The selection of on-demand movies is strong, but not overwhelming. There are some great films on this service, including “The Godfather,” but don’t expect a sprawling library the size of Netflix’s — this selection is much leaner and is (as you might expect) confined to films from the ViacomCBS/Paramount family.
One nice thing about the movie selection is that it will include brand-new films released in theaters. Paramount flicks will arrive on Paramount+ 45 days after their theatrical debut, before they become available on other services (or on Blu-ray). That’s a nice perk, though Paramount+ is being outdone here by Max, which lets subscribers stream Warner Brothers movies the very same day that they’re released (Disney+ has a same-day policy, too, but charges subscribers extra to stream each film).
On top of all of this on-demand content, Paramount+ offers live TV content. Like its forerunner, CBS All Access, Paramount+ will give you a livestream of your local CBS station (there are a few markets exempted from this feature, but Paramount+ seems to have pretty good coverage).
Paramount+ also comes loaded with live news content and sports content, including Europa League soccer matches. Paramount+ would be a pretty good sports streaming service even without the extras, since plain old CBS already comes with NFL games and some great March Madness livestreams. With the extra live sports content, Paramount+ really elevates its sports cred. This isn't a “sports streaming service” in the sense that ESPN+ is, but I was impressed with the sports content I found. If you're a sports fan like me, I think you'll be pretty pleased.
How It Felt to Use Paramount+
Paramount+ has some — though, somewhat surprisingly, not all — of the basic features you’d expect from a streaming service in 2021. You can create multiple user profiles, start watching content on one device and then finish on another, and mark viewing preferences in the form of a sort of “favorites” system. Not only that, but Paramount+ will also let you add movies and shows to “My List,” a feature we think was a recent addition since they didn’t have it when we last reviewed it. This was a plus for me since I really enjoyed the “Watchlist” feature that I had from other streaming platforms.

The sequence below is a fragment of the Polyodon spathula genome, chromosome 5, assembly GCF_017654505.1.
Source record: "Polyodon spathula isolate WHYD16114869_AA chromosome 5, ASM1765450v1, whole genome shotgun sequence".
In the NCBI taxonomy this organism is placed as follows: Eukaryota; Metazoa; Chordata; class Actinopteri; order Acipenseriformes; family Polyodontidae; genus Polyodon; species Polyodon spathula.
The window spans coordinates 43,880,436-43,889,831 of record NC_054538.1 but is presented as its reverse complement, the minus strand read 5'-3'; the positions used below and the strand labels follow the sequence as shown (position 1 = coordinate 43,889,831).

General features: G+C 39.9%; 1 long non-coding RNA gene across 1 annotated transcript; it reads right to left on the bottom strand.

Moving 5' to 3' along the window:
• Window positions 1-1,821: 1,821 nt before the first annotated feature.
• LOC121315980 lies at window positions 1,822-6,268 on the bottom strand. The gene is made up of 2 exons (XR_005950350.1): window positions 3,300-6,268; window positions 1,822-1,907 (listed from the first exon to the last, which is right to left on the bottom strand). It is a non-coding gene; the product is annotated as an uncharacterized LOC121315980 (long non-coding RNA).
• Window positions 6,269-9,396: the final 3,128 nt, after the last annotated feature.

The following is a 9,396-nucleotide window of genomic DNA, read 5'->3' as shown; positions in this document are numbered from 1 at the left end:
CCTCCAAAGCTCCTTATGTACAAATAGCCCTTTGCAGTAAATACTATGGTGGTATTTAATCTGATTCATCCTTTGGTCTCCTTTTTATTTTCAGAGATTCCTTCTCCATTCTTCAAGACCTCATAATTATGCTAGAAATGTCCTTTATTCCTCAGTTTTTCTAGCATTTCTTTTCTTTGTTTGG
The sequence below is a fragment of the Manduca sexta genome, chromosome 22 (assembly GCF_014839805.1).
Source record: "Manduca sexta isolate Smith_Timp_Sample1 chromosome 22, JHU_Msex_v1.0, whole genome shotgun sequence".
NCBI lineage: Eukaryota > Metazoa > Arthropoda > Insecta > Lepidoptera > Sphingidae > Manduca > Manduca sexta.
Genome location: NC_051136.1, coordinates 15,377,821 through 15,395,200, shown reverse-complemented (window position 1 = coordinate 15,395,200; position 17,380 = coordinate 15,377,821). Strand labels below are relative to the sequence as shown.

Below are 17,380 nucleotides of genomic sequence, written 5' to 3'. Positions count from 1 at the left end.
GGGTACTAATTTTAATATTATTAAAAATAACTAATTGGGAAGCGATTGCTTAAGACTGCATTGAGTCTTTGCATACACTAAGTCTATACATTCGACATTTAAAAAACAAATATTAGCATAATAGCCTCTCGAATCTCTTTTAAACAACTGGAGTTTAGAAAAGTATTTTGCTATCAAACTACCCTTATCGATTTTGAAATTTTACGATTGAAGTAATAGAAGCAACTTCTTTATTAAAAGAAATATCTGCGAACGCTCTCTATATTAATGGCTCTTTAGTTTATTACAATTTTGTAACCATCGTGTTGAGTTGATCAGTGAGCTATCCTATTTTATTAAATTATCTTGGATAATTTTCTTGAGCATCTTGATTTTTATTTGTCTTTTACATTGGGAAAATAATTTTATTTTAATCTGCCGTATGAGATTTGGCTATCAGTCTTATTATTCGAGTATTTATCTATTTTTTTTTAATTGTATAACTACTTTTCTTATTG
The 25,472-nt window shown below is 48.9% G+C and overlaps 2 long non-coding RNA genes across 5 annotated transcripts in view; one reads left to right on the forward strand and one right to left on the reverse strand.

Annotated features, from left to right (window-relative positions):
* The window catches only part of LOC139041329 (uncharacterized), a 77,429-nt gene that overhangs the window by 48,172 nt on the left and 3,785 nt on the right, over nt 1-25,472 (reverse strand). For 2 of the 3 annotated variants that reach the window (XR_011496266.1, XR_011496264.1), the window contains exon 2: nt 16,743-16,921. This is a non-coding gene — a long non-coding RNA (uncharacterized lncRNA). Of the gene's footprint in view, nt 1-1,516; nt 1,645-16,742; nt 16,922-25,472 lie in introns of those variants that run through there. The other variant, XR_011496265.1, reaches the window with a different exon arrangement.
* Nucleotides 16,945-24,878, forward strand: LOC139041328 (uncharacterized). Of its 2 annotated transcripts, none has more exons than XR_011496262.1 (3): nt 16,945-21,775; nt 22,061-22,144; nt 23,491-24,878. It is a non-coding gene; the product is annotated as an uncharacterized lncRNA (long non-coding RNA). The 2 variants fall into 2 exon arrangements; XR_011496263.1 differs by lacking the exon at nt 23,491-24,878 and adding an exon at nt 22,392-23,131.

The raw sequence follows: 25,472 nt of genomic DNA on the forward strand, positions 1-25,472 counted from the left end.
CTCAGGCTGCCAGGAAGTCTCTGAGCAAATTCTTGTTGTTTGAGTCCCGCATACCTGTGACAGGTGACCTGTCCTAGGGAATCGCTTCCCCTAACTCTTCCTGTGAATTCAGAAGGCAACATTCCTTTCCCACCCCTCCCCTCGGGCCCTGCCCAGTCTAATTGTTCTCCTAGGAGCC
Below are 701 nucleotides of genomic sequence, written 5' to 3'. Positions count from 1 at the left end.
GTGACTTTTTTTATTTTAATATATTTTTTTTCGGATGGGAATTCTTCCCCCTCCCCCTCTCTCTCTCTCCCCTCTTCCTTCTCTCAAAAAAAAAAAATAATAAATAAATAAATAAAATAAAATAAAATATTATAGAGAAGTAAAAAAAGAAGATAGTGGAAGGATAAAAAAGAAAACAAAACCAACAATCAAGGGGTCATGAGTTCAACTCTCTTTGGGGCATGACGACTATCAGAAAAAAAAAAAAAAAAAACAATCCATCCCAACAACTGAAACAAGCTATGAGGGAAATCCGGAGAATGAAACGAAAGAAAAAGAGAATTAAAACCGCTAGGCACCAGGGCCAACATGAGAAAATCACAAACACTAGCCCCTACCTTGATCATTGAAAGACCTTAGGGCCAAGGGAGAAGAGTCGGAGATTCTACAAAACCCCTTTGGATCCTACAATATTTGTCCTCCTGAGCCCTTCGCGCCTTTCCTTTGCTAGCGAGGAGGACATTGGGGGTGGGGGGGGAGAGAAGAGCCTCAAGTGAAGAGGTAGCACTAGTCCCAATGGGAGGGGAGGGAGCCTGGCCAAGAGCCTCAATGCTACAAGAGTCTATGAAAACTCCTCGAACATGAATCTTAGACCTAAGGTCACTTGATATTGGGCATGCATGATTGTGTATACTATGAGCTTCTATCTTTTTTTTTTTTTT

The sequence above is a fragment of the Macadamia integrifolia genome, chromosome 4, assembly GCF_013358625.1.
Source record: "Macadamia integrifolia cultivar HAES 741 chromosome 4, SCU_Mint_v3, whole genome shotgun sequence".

Aside from little quality-of-life hiccups like the lack of a watchlist, Paramount+ is pretty easy to use. Fans of streaming services like Netflix and Hulu know the drill by now, and Paramount+ sticks pretty close to the tried-and-true formula: expect rows of movies and TV shows, with icons that look like the covers of Blu-ray cases. Content in each row will have something in common, which may be a genre but is just as likely to be an algorithmic selection “for you.” The latter doesn’t work quite as well here as it does in some larger libraries, in my opinion — with fewer titles, Paramount+ just has less to go on than Netflix when it tries to guess my next favorite — but if you use this service for long enough, it’s sure to get to know your preferences.
The Paramount+ app also lets you tab over from the home page to look at dedicated menus for things like “Live TV” (a simple vertical list of the few live TV options Paramount+ offers), “Browse” (a screen that takes a tiled approach instead of the scrolling rows of the home page which I found less usable than the main page was), and “Search” (a tab that looks and works exactly as you’d expect). There’s nothing groundbreaking going on here, but I think you’d find that using Paramount+ is stress-free and intuitive.